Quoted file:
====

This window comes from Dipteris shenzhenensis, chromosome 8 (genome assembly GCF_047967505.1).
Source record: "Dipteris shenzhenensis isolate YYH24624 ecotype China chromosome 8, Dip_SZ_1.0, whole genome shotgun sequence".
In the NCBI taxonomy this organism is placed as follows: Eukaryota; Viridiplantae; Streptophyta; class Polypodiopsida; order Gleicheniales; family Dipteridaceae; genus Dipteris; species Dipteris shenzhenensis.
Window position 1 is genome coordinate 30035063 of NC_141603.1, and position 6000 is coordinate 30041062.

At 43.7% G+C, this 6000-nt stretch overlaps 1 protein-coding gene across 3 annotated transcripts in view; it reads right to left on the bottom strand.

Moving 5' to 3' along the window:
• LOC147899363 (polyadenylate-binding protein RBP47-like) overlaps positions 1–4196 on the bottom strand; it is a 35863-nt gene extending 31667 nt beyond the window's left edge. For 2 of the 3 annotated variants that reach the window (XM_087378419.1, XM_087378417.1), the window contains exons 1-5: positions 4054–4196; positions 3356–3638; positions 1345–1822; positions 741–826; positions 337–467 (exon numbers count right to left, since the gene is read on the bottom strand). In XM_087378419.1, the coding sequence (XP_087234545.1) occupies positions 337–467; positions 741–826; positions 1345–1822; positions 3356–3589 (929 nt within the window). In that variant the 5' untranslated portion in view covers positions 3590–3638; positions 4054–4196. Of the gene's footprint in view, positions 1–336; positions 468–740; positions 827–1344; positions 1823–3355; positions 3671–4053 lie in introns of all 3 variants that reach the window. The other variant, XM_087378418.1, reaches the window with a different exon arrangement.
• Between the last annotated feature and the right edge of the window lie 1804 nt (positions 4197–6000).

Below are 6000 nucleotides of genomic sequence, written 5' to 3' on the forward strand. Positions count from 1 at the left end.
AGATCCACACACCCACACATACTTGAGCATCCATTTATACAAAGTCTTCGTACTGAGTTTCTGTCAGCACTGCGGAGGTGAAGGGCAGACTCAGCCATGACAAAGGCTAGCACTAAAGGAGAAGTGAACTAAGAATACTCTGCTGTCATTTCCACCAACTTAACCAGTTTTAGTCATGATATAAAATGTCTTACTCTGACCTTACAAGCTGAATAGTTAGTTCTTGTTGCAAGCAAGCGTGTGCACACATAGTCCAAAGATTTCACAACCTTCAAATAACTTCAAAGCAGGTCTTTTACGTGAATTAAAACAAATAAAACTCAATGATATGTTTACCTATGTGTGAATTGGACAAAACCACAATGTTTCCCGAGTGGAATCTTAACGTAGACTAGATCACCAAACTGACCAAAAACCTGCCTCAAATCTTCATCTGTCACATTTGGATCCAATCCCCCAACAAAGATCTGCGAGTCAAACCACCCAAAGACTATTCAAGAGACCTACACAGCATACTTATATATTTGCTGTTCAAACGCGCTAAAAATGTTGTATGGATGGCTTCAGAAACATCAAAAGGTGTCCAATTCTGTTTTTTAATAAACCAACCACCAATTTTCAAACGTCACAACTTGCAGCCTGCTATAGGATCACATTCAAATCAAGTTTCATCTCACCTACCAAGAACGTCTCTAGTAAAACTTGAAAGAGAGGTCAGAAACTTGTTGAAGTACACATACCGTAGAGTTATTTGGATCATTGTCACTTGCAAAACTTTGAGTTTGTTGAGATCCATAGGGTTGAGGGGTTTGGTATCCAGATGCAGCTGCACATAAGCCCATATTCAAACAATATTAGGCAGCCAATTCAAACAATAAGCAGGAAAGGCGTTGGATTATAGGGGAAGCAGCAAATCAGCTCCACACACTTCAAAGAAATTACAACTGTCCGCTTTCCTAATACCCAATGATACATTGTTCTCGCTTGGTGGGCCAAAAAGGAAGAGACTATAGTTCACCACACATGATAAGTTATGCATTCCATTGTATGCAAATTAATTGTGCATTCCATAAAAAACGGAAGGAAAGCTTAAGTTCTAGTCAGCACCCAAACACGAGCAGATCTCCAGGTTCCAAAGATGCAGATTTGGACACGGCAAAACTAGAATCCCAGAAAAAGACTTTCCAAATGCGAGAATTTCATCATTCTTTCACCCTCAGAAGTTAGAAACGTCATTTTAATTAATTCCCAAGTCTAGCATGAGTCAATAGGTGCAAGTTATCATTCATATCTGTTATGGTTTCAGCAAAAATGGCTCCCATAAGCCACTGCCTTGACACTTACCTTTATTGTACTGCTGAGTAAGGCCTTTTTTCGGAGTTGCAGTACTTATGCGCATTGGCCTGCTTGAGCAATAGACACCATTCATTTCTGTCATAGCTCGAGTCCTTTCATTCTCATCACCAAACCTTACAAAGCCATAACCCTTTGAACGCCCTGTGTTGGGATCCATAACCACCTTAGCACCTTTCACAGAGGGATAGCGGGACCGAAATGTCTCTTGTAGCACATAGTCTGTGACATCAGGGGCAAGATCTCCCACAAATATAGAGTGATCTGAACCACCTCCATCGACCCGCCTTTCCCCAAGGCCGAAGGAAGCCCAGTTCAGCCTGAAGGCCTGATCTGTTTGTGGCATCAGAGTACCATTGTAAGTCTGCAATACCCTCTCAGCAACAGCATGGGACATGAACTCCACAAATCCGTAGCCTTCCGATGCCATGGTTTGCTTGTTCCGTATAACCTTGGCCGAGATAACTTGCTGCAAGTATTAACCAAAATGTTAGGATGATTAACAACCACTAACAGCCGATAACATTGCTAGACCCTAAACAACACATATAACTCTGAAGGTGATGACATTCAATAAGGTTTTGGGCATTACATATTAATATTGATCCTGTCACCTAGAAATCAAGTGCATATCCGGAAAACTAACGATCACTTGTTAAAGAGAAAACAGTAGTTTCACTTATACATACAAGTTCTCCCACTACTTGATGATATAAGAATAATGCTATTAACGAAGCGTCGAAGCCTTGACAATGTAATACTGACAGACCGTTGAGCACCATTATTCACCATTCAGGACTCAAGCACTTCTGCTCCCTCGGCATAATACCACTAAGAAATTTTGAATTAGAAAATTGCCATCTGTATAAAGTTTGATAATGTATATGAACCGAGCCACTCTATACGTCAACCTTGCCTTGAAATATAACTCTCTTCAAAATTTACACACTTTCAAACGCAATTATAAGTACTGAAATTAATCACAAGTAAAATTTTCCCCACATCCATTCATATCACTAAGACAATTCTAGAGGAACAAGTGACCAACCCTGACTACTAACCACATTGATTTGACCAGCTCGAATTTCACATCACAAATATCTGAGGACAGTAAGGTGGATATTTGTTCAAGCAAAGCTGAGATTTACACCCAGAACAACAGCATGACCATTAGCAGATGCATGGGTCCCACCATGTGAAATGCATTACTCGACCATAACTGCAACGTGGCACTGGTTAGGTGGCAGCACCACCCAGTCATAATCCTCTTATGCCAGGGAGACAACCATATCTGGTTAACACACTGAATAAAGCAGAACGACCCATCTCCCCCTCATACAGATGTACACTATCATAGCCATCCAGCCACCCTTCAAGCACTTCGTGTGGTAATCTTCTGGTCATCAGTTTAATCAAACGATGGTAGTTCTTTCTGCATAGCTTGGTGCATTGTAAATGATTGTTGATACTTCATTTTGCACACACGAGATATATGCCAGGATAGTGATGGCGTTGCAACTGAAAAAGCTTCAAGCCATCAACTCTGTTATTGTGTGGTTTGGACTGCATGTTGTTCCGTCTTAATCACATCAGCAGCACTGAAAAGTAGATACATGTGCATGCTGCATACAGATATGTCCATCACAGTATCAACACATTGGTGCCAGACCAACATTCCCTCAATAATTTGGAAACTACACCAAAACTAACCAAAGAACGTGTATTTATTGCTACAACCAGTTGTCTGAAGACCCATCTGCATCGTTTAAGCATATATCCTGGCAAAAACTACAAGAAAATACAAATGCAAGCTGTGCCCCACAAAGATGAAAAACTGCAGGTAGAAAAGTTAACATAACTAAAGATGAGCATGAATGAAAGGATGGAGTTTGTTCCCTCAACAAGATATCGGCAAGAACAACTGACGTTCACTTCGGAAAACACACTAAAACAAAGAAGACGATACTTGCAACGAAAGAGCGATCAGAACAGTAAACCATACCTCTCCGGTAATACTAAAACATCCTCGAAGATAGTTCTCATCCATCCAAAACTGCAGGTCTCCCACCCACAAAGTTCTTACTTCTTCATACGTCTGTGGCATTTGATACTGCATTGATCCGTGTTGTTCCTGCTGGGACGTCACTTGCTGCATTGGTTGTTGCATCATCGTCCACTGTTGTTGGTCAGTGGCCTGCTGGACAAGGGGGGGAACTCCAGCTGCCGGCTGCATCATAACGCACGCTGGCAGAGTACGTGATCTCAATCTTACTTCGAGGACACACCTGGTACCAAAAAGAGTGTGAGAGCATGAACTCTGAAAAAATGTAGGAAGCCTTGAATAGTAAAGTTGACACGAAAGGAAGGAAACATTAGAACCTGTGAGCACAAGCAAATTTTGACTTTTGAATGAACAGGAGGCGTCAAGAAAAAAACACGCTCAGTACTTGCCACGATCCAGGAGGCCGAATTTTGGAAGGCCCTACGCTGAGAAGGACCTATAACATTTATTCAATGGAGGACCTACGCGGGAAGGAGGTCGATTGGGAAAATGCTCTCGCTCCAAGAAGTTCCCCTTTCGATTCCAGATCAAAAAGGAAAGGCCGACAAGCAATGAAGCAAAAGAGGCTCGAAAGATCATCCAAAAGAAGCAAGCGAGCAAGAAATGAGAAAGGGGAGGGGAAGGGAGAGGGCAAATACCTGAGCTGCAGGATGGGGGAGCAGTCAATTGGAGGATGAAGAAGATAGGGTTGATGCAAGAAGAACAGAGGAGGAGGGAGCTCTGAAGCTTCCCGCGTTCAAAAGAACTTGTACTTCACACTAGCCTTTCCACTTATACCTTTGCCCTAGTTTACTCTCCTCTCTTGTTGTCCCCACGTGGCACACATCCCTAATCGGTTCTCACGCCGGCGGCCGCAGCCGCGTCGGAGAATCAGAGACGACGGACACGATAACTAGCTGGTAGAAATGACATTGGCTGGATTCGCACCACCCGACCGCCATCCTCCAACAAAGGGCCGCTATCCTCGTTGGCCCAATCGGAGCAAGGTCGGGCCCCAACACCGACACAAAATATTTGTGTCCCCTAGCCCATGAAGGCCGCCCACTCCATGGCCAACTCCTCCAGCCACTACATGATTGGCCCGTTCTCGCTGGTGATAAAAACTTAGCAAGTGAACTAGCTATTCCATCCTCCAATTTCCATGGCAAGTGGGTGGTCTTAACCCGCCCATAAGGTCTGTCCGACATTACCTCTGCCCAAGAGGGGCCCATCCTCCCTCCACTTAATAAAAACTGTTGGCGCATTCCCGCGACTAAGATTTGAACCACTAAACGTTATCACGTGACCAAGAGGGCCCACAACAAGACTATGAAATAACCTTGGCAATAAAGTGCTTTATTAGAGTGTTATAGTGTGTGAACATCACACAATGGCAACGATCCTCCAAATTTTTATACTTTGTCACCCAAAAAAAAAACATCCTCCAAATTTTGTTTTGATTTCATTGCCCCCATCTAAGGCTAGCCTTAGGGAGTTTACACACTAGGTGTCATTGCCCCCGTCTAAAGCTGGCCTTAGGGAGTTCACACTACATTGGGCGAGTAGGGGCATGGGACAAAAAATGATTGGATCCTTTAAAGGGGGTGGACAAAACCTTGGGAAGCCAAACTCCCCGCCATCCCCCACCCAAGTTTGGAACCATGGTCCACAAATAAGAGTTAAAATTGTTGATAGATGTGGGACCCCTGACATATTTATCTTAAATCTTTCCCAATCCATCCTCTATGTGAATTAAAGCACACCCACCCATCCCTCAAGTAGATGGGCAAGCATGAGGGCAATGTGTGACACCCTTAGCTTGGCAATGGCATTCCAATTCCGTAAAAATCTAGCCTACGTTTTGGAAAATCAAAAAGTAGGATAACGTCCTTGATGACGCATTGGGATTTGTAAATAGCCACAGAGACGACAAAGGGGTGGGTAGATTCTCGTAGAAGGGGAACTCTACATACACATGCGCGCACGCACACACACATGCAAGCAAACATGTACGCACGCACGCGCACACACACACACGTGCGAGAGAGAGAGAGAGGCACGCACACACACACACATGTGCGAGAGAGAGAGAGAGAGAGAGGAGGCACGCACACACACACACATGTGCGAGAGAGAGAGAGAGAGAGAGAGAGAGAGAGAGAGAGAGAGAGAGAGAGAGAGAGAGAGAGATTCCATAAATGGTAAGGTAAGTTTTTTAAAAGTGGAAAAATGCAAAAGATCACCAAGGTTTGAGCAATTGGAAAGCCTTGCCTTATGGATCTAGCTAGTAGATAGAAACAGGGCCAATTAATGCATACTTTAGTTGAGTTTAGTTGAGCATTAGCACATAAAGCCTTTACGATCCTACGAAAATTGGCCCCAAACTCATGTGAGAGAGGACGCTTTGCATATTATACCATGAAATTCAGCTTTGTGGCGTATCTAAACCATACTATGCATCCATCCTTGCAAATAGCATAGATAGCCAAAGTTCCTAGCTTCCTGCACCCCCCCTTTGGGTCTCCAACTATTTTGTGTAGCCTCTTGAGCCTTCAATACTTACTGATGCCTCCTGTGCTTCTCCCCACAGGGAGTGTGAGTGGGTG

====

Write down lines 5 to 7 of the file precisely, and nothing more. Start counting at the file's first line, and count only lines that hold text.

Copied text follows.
At 43.7% G+C, this 6000-nt stretch overlaps 1 protein-coding gene across 3 annotated transcripts in view; it reads right to left on the bottom strand.

Moving 5' to 3' along the window:
• LOC147899363 (polyadenylate-binding protein RBP47-like) overlaps positions 1–4196 on the bottom strand; it is a 35863-nt gene extending 31667 nt beyond the window's left edge. For 2 of the 3 annotated variants that reach the window (XM_087378419.1, XM_087378417.1), the window contains exons 1-5: positions 4054–4196; positions 3356–3638; positions 1345–1822; positions 741–826; positions 337–467 (exon numbers count right to left, since the gene is read on the bottom strand). In XM_087378419.1, the coding sequence (XP_087234545.1) occupies positions 337–467; positions 741–826; positions 1345–1822; positions 3356–3589 (929 nt within the window). In that variant the 5' untranslated portion in view covers positions 3590–3638; positions 4054–4196. Of the gene's footprint in view, positions 1–336; positions 468–740; positions 827–1344; positions 1823–3355; positions 3671–4053 lie in introns of all 3 variants that reach the window. The other variant, XM_087378418.1, reaches the window with a different exon arrangement.